Friday, February 26

Update from Haiti - CRUDEM

Here is a letter Charles Dubuque just sent. The letter is from a St. Louis doctor Bill Guyol. He is a parishioner at Immacolata and on the CRUDEM board. He has spent several weeks at the hospital and here is the letter he wrote after returning home after a week at the hospital. Just amazing.

Bill Guyol is an internist in St. Louis & a fellow Board member of CRUDEM.

He has an incredible passion & commitment for our mission.

Here are his reflections from his week at the hospital.


"Dear Friends,

The Crudem Foundation started 25 years ago when a man recovered from a fatal disease. This man decided to devote his life to serving the poor and went to Haiti. He started delivering care and performing surgeries under primitive conditions. Soon friends, fellow parishioners, physicians and many others contributed to his work. Hopital Sacre Coeur grew into an institution that cares for 200,000 persons in northern Haiti with medical volunteers and supporters from all over the world.

This past week God continued to show his hand. We had a neurosurgeon on our team. He wondered if there was anything he could accomplish in Haiti. A physician in Port au Prince had heard of his arrival and sent us a baby with hydrocephalus. The neurosurgeon performed brain surgery to shunt the extra fluid away from the brain. Soon the word was out and many other babies were referred to us from near and far. The first child was brought to us by a pair of German pilots flying a helicopter that was sponsored by a German charity. They were impressed with our capabilities and on their next trip offered us 50 hours of air time to bring patients from Port au Prince. The trip after that they offered us exclusive use of their helicopter and said they would try to bring another, larger one.

We sent two of our orthopedic surgeons down to evaluate the University Hospital in Port au Prince, now staffed by Navy surgeons. We found that they were operating in tents on tables or desks using Black and Decker power tools. They had no autoclave to sterilize instruments and so were using dirty tools and stabilizing fractures with unsterile devices. Their methods were primitive but they had no other choice. We brought them a small autoclave sterilizer. They cried in relief. These patients all had infected fractures and needed antibiotics and then advanced orthopedic procedures to provide them with definitive closure of their fractures. We are the only facility in Haiti capable of doing this. Thanks to the Germans, we now have a helicopter to transport them to our hospital and the ability to discharge our patients back to Port au Prince (if they have family and a place to go).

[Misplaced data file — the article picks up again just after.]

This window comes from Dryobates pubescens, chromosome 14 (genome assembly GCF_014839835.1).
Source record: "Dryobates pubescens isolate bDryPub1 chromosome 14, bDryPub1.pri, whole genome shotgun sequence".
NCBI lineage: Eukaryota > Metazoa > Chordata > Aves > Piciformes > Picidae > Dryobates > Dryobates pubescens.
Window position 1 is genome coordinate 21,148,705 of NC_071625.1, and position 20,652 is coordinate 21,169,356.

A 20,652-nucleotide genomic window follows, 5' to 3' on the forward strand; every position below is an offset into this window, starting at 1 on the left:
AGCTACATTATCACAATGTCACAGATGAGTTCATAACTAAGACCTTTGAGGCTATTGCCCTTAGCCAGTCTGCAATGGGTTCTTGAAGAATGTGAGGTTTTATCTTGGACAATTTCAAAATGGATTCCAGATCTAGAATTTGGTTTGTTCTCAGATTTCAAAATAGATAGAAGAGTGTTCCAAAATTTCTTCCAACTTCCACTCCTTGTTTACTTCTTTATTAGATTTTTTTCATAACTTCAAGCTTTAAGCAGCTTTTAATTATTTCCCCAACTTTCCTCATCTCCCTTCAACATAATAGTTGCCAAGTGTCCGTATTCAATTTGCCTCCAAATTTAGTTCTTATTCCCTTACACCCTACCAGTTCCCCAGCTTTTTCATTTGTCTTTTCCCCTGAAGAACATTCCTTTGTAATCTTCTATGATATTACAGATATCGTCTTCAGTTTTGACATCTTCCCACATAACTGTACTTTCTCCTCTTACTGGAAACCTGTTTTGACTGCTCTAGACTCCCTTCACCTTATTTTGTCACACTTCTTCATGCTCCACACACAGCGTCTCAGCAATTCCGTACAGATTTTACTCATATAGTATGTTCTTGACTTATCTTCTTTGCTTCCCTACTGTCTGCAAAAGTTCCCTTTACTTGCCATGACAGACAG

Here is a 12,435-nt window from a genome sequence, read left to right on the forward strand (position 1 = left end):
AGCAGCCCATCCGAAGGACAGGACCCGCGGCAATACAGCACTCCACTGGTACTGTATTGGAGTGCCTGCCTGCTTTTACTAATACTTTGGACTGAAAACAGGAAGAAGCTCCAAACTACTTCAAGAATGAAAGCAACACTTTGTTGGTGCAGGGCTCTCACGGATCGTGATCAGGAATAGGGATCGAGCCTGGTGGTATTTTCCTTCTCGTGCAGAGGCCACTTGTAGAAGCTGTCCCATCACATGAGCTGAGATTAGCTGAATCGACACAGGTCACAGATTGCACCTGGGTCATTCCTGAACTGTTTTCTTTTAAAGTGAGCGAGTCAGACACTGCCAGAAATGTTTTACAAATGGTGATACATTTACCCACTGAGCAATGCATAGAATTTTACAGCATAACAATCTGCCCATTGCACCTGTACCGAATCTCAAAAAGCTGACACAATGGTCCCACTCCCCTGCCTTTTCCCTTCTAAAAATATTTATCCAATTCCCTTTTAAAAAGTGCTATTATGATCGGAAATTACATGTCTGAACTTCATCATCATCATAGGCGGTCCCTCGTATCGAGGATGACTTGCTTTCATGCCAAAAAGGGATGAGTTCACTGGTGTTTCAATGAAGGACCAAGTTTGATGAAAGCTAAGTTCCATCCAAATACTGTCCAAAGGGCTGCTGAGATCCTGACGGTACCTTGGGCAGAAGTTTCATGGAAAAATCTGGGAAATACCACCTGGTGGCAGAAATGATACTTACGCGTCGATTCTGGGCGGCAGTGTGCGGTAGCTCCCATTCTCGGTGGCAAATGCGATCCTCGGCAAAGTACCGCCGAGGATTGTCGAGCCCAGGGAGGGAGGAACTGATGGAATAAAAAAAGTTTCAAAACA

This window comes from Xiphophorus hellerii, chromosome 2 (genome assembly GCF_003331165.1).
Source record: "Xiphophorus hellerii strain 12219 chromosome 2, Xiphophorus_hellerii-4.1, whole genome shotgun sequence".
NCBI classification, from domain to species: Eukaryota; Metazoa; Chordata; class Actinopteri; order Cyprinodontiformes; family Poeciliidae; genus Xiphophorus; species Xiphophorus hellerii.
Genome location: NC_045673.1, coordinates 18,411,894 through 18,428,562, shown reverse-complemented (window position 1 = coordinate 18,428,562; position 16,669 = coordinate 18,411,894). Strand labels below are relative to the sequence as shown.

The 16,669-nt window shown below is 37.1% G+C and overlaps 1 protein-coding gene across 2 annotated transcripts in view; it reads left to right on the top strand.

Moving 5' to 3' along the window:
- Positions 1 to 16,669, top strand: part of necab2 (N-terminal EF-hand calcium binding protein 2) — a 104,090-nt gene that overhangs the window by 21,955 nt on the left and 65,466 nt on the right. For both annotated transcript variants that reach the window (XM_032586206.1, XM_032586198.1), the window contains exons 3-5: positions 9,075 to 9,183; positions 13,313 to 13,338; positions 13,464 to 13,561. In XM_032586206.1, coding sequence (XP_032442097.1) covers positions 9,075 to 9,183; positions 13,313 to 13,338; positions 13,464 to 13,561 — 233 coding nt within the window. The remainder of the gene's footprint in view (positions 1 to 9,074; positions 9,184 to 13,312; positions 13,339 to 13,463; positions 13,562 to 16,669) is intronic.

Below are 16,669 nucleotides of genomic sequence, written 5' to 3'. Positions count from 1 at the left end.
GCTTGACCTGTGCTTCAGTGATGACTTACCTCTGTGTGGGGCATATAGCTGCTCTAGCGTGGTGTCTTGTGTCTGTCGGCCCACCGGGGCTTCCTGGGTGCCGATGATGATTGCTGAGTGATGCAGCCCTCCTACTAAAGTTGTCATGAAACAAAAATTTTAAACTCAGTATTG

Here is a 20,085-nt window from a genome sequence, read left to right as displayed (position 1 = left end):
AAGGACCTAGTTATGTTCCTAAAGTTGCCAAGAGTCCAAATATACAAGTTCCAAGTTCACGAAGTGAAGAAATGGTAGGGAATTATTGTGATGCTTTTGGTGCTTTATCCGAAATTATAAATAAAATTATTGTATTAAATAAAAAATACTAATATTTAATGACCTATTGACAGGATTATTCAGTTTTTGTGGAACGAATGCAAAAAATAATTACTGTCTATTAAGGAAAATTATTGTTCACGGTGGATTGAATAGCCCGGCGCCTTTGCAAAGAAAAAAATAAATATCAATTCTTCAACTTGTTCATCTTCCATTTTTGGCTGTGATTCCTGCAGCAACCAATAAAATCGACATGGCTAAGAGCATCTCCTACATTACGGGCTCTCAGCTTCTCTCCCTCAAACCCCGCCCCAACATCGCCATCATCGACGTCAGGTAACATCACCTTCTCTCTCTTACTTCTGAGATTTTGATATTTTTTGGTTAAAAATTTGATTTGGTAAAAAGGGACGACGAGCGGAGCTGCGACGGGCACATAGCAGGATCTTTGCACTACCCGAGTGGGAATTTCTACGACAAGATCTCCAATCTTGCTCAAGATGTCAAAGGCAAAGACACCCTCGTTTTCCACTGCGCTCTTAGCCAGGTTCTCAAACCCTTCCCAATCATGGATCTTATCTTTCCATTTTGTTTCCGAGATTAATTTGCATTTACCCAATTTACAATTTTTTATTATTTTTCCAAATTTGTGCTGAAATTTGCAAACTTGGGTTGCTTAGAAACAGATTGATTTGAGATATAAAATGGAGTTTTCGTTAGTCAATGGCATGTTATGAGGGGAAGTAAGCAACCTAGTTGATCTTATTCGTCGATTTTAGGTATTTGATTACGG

Mid-week I was in a panic because most of the medical team was leaving. We would be left with about a dozen nurses and physicians to care for over 250 patients for several days until the next team arrived. That was the day Sabine arrived. Several weeks ago, Sabine, a member of a Haitian American heritage group from Charlotte, NC, contacted the Crudem Foundation and then me. They sent medical teams to a number of places in northern Haiti and wondered if we needed some of their personnel. I was not sure if or when they would come. The group came on a miserable, rainy, muddy day. As our maintenance crew was shoveling gravel onto the driveway to help with the mud, up strolls Sabine, a glamorous Haitian-American woman in high heels. High heels in Haiti! I gave her group the tour. They soon offered their physicians, nurses and physical therapists to help us. When it was time to plan our departure, we had no head nurse to take over. Heather arrived unexpectedly. A cousin of one of our volunteers, she told us she planned to stay for three months. Heather is an from Liverpool and has a cute little Beatles' accent on the walkie-talkie. Problem solved.

How is it that these things occur? How is it that through all the twists and turns and decisions in my life that I find myself in a position to participate in this extraordinary work? I am anything but extraordinary. I know this. How did this happen? It happened because of all the opportunities that God has provided for me throughout my life (many ignored), I said yes this one: I answered an invitation to go to Haiti several years ago. I fell in love with the people and the mission. It was a simple decision and it allowed me to participate in something extraordinary.

I believe that God has had a hand in the development of the Crudem Foundation as well and has guided us to this moment. We stand now as the only referral facility in all of Haiti; the only one capable of performing advanced surgery; the only one capable of relieving the suffering and restoring the function of thousands of victims of the earthquake. This may have been His plan from the beginning. As our board meets this weekend to plan the future of the hospital, please pray that we can find a way to continue our work to serve the people of Haiti, especially those so horribly injured by this earthquake. Pray that we find the means to accomplish this and the will to persevere.


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